Custom Search
Questions and Comments


Copyright © 2010  
All rights reserved.
November 3, 2011


Arshad M Khan

There is a "Peanuts" cartoon that often appears before each football
season.  It has Lucy holding a football saying to Charlie Brown, "I really, really
mean it.  I won't take it away this time."  She holds the ball in place.  Charlie
Brown runs in to take the kick ... she takes away the ball.  So it is with the
on-again-off-again European plan to resolve the Greek debt problem -- also
the Italian, the Spanish, the ... .

This time after much wrangling, a trillion Euro plan was agreed upon.  Guess
what happened?  The Greek Prime Minister facing a no-confidence vote in
Parliament, which could bring down his government, decided to call for a
referendum on the belt-tightening measures required in the plan.  The polls
show a solid majority of Greeks against them, but perhaps he hoped to sway
some Parliamentarians in the no-confidence vote.  Either way (referendum or
the no-confidence motion) the prospects for the deal look grim, and markets
across the world have responded with steep declines.

The plan itself has problems.  It calls for investors to lend again to Greece
and Italy, etc.  It guarantees the loans ... but partially -- certainly not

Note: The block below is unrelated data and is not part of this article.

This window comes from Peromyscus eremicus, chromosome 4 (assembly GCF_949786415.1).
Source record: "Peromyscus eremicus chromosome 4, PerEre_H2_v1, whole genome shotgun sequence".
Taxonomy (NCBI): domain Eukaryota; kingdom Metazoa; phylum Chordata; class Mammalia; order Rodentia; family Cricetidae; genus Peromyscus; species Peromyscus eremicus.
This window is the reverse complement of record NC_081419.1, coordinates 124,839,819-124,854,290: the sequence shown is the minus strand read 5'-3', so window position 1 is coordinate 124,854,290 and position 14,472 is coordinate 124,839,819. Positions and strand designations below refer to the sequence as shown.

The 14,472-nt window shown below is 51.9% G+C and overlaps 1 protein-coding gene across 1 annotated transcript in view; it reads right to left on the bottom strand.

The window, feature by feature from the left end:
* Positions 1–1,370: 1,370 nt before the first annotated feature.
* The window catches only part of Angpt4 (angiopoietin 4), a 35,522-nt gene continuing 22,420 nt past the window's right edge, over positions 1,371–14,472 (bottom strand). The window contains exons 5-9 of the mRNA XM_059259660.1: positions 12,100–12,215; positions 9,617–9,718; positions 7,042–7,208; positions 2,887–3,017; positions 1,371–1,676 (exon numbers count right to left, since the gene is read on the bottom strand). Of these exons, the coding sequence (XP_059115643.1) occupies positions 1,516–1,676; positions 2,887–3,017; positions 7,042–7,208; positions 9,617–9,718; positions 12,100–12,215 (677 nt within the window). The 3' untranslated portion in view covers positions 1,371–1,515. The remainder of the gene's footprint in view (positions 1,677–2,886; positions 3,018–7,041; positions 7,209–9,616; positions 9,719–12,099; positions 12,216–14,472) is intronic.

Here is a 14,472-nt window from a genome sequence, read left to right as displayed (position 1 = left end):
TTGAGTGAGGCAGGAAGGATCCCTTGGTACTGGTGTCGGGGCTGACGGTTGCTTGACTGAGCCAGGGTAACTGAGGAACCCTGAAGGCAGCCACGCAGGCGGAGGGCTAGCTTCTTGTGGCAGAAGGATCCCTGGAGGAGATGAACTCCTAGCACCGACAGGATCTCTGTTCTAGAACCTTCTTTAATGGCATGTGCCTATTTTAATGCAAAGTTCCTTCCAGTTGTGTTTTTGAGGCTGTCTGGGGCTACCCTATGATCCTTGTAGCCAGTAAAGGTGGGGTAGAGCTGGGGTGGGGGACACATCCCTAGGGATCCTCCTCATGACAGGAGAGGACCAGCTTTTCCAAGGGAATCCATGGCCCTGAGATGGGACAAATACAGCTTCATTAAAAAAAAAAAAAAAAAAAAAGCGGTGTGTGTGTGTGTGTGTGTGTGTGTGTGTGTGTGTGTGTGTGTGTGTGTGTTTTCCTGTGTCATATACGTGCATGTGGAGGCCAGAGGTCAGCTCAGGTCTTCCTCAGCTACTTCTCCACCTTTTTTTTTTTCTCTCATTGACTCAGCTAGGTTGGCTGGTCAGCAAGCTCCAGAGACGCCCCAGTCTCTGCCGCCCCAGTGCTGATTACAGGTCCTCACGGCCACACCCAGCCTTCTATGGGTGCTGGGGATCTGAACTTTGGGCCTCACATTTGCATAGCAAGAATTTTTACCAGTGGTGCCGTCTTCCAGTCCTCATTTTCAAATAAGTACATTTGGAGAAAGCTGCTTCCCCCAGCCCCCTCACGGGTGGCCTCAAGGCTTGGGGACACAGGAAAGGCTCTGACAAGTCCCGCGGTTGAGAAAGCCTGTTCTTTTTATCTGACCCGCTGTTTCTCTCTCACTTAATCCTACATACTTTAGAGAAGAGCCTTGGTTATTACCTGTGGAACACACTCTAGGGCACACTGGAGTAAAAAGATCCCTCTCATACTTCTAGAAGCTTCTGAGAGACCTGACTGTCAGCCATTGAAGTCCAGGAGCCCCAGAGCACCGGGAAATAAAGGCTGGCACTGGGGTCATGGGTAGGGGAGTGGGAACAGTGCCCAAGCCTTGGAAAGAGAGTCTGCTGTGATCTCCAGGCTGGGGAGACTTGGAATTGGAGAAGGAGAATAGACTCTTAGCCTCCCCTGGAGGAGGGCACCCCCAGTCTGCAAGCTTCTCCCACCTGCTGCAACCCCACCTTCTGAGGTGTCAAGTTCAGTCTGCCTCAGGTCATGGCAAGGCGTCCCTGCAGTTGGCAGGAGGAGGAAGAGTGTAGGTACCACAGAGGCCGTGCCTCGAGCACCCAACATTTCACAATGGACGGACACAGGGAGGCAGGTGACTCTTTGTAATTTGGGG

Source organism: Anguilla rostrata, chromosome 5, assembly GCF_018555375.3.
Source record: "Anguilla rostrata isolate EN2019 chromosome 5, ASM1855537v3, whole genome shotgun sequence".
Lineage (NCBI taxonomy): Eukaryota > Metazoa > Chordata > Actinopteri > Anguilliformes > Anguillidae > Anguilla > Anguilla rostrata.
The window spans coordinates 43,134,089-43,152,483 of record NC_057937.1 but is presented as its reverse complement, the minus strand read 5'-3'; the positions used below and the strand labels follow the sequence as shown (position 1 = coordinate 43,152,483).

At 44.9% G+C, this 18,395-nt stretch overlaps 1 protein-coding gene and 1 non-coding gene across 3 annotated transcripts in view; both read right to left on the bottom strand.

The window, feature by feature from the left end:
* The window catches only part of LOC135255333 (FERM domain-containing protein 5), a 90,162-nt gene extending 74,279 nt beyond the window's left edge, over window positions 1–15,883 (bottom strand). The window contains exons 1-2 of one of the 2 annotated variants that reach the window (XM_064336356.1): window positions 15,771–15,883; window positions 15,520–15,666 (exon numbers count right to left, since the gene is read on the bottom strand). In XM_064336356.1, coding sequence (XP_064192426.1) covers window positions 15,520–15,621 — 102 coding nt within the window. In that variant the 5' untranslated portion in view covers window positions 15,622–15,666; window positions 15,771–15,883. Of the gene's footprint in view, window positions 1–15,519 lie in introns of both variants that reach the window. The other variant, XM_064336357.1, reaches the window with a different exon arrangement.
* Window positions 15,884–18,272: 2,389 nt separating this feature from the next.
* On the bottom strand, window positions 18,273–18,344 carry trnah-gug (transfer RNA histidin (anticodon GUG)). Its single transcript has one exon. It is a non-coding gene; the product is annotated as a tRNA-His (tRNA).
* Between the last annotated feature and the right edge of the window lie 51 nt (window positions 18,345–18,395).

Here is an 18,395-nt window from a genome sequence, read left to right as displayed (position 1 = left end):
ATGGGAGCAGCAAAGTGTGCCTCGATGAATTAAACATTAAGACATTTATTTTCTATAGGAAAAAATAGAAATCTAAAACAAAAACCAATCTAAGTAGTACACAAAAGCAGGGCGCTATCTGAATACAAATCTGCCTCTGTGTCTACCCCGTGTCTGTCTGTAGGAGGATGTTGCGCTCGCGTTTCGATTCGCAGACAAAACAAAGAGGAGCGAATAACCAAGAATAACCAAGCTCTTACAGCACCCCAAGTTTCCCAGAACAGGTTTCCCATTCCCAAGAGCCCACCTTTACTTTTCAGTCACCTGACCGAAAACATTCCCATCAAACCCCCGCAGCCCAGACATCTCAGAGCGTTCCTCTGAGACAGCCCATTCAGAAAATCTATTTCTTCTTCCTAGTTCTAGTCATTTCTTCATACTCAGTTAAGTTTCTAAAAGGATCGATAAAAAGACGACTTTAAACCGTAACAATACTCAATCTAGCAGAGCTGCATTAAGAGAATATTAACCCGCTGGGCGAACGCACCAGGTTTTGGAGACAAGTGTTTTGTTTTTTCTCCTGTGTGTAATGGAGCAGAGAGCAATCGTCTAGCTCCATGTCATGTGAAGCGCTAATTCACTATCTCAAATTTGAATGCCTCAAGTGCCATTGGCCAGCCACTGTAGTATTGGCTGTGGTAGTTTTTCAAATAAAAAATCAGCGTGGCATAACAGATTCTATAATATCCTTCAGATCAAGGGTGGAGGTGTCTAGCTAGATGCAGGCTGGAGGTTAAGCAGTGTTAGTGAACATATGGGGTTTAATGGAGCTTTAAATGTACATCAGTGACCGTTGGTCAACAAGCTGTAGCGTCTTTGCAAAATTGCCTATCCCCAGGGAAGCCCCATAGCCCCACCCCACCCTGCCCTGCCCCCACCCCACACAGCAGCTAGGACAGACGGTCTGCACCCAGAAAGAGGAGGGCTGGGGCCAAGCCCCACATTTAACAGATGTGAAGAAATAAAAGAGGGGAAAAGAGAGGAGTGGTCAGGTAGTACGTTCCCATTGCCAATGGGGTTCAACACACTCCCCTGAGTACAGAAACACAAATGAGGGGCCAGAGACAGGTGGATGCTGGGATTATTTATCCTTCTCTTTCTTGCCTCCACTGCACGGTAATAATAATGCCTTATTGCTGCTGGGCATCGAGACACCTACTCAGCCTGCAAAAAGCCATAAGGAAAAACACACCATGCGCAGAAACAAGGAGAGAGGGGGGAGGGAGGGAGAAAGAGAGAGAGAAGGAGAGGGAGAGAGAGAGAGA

confidence inspiring when the lending banks are taking a 50% 'haircut' on
present loans.  A deadbeat comes to you and says, "Lend me $20.  Trust me.  
Don't worry, if I can't pay you, my friend here guarantees you'll get some of it

So how did all this start.  The European Central Bank (ECB) facilitated an
environment where the poorer European countries could borrow from the
ECB's friends ... the French and German banks.  It set off a house-building
boom (in Ireland, in Greece, in Spain).  The banks made a lot of money.  Easy
money rocketed demand and prices soared.  They borrowed more.  Like all
speculative bubbles, the market eventually collapsed.  The governments had
also borrowed -- but their deficit spending was not focused on investment
towards building a competitive economy.  And it could not generate the
income to pay back the debt.  Very soon they were borrowing to pay interest
on the debt.  That's a Ponzi scheme and we know how it ends.  Ireland went
first.  Now it's Greece.  Tomorrow Italy?  Spain?  Portugal?

However, this is only the world's second biggest Ponzi scheme, so which is
the first?  We are living through it.  When the U.S. runs massive deficits,
facilitated by the Fed, to support spending on Chinese and other foreign
goods -- note our trade deficit is at record levels -- it simply creates jobs
overseas.  What we need is investment spending to develop jobs here, not
tax cuts to buy foreign goods and support jobs abroad, but our government
has failed us.

Greece is insolvent.  We are lucky the dollar is a reserve currency.  But if
nations start to flee the dollar for a more stable alternative, then man the life
boats and pray for a miracle.